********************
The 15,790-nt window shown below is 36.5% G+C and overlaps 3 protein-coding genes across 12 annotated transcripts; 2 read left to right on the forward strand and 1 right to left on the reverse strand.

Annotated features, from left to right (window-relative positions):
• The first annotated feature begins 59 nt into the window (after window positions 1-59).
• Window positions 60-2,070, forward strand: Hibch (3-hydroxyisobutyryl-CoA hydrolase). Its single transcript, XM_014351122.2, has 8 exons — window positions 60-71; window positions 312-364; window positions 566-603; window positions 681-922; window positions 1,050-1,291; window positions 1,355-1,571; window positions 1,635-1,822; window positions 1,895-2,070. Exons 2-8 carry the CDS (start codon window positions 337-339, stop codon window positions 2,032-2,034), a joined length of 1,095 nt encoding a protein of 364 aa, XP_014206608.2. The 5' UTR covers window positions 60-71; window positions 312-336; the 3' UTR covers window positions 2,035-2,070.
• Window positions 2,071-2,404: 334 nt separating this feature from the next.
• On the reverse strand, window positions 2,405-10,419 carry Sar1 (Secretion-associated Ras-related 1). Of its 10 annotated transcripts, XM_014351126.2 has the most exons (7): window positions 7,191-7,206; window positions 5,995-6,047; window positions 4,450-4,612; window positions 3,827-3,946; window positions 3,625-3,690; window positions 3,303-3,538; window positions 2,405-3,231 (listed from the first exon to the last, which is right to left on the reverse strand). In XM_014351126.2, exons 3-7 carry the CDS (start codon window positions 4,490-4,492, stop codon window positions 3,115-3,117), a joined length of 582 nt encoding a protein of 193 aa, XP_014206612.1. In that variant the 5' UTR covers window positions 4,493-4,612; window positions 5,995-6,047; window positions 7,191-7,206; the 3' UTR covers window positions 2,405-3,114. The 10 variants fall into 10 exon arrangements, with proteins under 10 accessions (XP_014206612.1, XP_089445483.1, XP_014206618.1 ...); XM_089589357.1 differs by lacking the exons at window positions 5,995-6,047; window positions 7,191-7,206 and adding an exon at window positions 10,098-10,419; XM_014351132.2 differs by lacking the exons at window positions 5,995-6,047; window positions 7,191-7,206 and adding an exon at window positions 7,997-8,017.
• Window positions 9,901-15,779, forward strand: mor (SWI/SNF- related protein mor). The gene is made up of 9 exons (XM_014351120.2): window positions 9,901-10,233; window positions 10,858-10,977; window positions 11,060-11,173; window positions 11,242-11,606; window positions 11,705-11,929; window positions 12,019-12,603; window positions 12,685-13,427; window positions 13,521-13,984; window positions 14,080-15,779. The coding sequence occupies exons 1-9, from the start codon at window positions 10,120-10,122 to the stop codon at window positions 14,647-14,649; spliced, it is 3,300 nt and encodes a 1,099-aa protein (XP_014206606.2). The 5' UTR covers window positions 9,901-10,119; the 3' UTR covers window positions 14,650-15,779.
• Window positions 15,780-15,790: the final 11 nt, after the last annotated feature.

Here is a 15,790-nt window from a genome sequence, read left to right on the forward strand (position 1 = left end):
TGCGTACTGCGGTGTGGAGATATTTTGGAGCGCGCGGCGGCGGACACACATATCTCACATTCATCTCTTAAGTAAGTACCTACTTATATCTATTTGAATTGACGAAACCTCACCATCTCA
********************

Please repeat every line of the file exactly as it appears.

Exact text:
The 15,790-nt window shown below is 36.5% G+C and overlaps 3 protein-coding genes across 12 annotated transcripts; 2 read left to right on the forward strand and 1 right to left on the reverse strand.

Annotated features, from left to right (window-relative positions):
• The first annotated feature begins 59 nt into the window (after window positions 1-59).
• Window positions 60-2,070, forward strand: Hibch (3-hydroxyisobutyryl-CoA hydrolase). Its single transcript, XM_014351122.2, has 8 exons — window positions 60-71; window positions 312-364; window positions 566-603; window positions 681-922; window positions 1,050-1,291; window positions 1,355-1,571; window positions 1,635-1,822; window positions 1,895-2,070. Exons 2-8 carry the CDS (start codon window positions 337-339, stop codon window positions 2,032-2,034), a joined length of 1,095 nt encoding a protein of 364 aa, XP_014206608.2. The 5' UTR covers window positions 60-71; window positions 312-336; the 3' UTR covers window positions 2,035-2,070.
• Window positions 2,071-2,404: 334 nt separating this feature from the next.
• On the reverse strand, window positions 2,405-10,419 carry Sar1 (Secretion-associated Ras-related 1). Of its 10 annotated transcripts, XM_014351126.2 has the most exons (7): window positions 7,191-7,206; window positions 5,995-6,047; window positions 4,450-4,612; window positions 3,827-3,946; window positions 3,625-3,690; window positions 3,303-3,538; window positions 2,405-3,231 (listed from the first exon to the last, which is right to left on the reverse strand). In XM_014351126.2, exons 3-7 carry the CDS (start codon window positions 4,490-4,492, stop codon window positions 3,115-3,117), a joined length of 582 nt encoding a protein of 193 aa, XP_014206612.1. In that variant the 5' UTR covers window positions 4,493-4,612; window positions 5,995-6,047; window positions 7,191-7,206; the 3' UTR covers window positions 2,405-3,114. The 10 variants fall into 10 exon arrangements, with proteins under 10 accessions (XP_014206612.1, XP_089445483.1, XP_014206618.1 ...); XM_089589357.1 differs by lacking the exons at window positions 5,995-6,047; window positions 7,191-7,206 and adding an exon at window positions 10,098-10,419; XM_014351132.2 differs by lacking the exons at window positions 5,995-6,047; window positions 7,191-7,206 and adding an exon at window positions 7,997-8,017.
• Window positions 9,901-15,779, forward strand: mor (SWI/SNF- related protein mor). The gene is made up of 9 exons (XM_014351120.2): window positions 9,901-10,233; window positions 10,858-10,977; window positions 11,060-11,173; window positions 11,242-11,606; window positions 11,705-11,929; window positions 12,019-12,603; window positions 12,685-13,427; window positions 13,521-13,984; window positions 14,080-15,779. The coding sequence occupies exons 1-9, from the start codon at window positions 10,120-10,122 to the stop codon at window positions 14,647-14,649; spliced, it is 3,300 nt and encodes a 1,099-aa protein (XP_014206606.2). The 5' UTR covers window positions 9,901-10,119; the 3' UTR covers window positions 14,650-15,779.
• Window positions 15,780-15,790: the final 11 nt, after the last annotated feature.

Here is a 15,790-nt window from a genome sequence, read left to right on the forward strand (position 1 = left end):
TGCGTACTGCGGTGTGGAGATATTTTGGAGCGCGCGGCGGCGGACACACATATCTCACATTCATCTCTTAAGTAAGTACCTACTTATATCTATTTGAATTGACGAAACCTCACCATCTCA